Flight attendants engage in quick, fleeting transactions with airline
passengers. It's the nature of a job that plops us in a narrow aisle --
sometimes three or four times in a day -- flanked by hundreds of people, and
asks that we treat each and every person as an individual. As with anyone
responsible for stating the same entrie selections over and over again
(chicken or beef, chicken or beef, chicken or beef ...), for making the
same after-dinner offerings (coffee, coffee, coffee ...), for delivering
the same cheery company-mandated announcements (thank you for flying with us, thank you for flying with us, thank you for flying ...), it's
difficult not to develop an assembly-line mentality.
I've seen colleagues deliver meal trays as if slinging feed to farm animals.
I've seen customs and immigration forms passed out by flight attendant
robots. I've seen call lights answered laconically by the golden-winged
Gestapo. Having worked nearly 6,000 flights throughout my career, however, I can honestly say that these moments are rare. Most of us attend to passengers the way our employers would expect: with a little bit of care and consideration.
But at the end of a four-leg, 14-hour day, when every flight has been packed to the gills, when the people you're currently serving look exactly like the
people you served on the previous flight, it's difficult to remember that
the guy in 22-B is a real person. That he has a name, a loved one, someone
who depends on him for comfort or survival. That he has problems and fears
just like we do.
In response to a recent column, I received a touching
e-mail message from a reader. I was moved and enlightened after reading it.
The letter forced me to look at myself, the people I serve and the people I
work with in an entirely different light. The reader asked that I not
mention his name, but this is what he had to say, word for word:
I never miss the chance to read your articles submitted to Salon. I
carefully click on the ones that have to do with air travel, the other ones
I just lunge into. In the back of my mind, as I read your air travel
stories, is the ever-present thought that this guy has 13 years of traveling
in the troposphere.
And so it goes, I read each word carefully, hoping that the words will
somehow answer my questions, ease my inner fear. If you haven't guessed, I'm
the silent guy riding in the back, clutching a magazine, declining the free
drinks, waiting for the first moment to hook up my head to my CD player,
opening a bottle of "anti-anxiety" medicine with my plastic fingers,
pretending to be normal ...
I always travel alone. I prefer to fly alone. I would rather not have anyone
see me when I'm five miles up. Even if I'm with someone, I'm still very much
alone. On the short flights, I prefer not to take my drugs. I board the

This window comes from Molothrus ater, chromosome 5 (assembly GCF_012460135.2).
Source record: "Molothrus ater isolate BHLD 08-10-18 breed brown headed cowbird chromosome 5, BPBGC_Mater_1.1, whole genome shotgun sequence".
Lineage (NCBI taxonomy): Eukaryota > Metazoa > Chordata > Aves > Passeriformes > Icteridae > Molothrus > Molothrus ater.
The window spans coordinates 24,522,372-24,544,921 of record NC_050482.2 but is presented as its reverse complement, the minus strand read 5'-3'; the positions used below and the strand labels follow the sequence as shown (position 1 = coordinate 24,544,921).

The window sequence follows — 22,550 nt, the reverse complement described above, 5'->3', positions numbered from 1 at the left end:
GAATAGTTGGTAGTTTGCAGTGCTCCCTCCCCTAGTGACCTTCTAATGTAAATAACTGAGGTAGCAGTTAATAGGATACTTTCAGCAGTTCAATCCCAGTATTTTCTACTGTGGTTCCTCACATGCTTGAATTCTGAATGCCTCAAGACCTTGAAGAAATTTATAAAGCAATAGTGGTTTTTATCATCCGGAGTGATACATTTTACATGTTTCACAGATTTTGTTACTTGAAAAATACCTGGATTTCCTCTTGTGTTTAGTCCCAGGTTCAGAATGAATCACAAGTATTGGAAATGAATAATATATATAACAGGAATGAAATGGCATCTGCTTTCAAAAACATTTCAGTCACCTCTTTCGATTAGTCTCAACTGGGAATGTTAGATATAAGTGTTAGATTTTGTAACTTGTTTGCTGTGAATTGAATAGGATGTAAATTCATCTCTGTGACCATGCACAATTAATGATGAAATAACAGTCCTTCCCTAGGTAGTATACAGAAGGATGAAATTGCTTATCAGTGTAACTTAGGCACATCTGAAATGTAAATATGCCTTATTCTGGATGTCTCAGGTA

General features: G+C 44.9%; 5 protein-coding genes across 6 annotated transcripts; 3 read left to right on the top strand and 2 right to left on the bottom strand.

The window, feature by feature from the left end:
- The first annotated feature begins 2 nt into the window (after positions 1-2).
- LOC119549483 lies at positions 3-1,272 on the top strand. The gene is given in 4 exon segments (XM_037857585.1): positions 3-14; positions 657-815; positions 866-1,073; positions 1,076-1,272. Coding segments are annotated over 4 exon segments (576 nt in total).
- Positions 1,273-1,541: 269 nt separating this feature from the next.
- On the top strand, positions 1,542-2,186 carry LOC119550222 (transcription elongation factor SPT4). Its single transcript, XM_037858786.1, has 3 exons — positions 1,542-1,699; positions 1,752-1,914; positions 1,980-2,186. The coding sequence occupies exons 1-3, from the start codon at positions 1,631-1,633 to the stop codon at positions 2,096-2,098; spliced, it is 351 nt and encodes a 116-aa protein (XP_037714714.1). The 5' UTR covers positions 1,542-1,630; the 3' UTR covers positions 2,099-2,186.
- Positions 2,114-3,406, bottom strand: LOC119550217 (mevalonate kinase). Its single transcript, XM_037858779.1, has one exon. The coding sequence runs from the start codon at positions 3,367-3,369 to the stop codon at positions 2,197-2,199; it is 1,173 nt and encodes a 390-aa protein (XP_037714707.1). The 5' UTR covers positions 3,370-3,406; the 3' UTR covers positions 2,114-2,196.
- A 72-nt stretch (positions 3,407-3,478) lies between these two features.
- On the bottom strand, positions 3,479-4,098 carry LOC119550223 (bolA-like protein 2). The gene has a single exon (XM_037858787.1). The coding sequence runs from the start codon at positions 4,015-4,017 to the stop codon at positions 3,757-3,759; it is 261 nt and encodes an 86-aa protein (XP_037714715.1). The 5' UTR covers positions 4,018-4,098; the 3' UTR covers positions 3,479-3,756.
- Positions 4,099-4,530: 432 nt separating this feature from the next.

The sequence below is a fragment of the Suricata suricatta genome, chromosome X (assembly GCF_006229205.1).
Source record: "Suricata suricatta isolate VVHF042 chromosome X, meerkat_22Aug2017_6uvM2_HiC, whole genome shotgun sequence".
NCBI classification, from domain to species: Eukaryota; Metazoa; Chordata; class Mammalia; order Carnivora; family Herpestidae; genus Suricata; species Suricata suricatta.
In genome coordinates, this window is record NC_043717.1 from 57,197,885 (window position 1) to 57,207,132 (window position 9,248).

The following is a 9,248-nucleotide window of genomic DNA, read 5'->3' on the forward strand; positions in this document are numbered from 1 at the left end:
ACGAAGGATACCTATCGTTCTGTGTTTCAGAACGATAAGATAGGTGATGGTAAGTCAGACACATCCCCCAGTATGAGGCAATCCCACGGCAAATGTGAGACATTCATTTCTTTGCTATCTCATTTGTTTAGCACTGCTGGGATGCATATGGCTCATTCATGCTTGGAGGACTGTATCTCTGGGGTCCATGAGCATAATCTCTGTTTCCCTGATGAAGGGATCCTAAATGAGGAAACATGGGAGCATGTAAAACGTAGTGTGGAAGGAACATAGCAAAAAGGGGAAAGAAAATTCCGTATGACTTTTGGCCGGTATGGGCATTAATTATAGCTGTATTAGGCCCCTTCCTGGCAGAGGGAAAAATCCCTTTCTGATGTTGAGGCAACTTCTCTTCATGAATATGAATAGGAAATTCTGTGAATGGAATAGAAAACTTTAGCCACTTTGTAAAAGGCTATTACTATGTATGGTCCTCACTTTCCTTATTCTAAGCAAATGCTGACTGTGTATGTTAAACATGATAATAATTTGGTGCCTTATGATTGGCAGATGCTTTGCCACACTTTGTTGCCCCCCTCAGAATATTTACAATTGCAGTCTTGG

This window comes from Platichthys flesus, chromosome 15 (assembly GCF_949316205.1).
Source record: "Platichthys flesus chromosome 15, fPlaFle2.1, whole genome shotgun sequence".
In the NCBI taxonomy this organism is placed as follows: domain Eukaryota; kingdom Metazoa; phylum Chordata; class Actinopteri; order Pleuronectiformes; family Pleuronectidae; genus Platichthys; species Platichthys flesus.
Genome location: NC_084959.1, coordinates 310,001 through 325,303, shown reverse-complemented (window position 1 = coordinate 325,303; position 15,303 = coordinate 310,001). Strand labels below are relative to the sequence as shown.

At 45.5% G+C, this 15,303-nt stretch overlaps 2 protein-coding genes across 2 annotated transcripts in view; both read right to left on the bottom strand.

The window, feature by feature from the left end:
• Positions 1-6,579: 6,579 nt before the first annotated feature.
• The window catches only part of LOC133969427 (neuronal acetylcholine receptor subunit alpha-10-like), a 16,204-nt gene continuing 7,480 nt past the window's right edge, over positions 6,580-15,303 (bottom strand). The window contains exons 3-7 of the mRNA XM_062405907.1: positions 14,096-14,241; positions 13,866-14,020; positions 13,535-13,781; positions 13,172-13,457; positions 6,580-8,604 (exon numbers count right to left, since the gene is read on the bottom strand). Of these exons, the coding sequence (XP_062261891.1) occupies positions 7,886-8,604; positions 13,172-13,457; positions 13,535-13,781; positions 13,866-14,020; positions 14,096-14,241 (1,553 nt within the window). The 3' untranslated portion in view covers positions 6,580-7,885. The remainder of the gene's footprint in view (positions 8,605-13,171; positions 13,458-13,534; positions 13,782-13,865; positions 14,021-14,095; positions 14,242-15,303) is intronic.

plane as if I were getting into a limo. I smile at the flight attendants and
toss my bags into the overhead.
With all these well-rehearsed gestures, I really do look like everyone
else. And if I try hard enough, I even feel like everyone else! But these
feelings last only for about 15 to 30 minutes.
On long flights, I start
popping pills well in advance of the flight. It's not unusual for me to
board a plane almost stoned. There was one occasion when I stumbled into my seat, slumped back and fell asleep. I suppose everyone around me assumed that I had partied hard that night. The flight attendant nudged me awake, and I methodically buckled up.
When I sleepwalked off the plane several hours later, I realized that I had left my sunglasses and a piece of my carry-on on board. Was I angry? No, not really. I was beaming with joy that we had landed uneventfully. I've left a lot of stuff over the years on planes
without ever regretting it.
There is one point that must be said over and over again: Flight attendants
are wonderful people! I have never met a disrespectful flight attendant.
Many times, I hate to admit, I have made conversation with a flight
attendant just to keep from losing it. These occasions are always very
embarrassing for me, but the flight attendants never seem to mind. My
antics, my deceptions, my surrogate pleas for help are probably very
recognizable, but never have I been humiliated or dismissed.
In the past, I got the impression that the female attendants were getting
the wrong impression in thinking that this young, single, relatively handsome guy was
just making the moves. My way of dealing with this was simple: I began to wear a
wedding band. It's true.
I still do. It's a gold band that I bought for $39 in a little
store in San Francisco. So, instead of getting asked questions like where do
I go to school, what sports do I play and what do I do for after-hours
recreation, I get questions pertaining to my wife, my in-laws, children,
etc. What a price to pay to go from point A to point B.
So, Elliott, I'm sure there are a million stories about traveling the fair
skies, but this is mine. I basically wanted to remind you that there are
people who really appreciate what you do. Also, please remind your
co-workers and anyone else that flying for some is a nightmare, and to
NEVER assume that every young and fit guy doesn't need assistance -- and that
this guy will probably be too embarrassed to ask for it.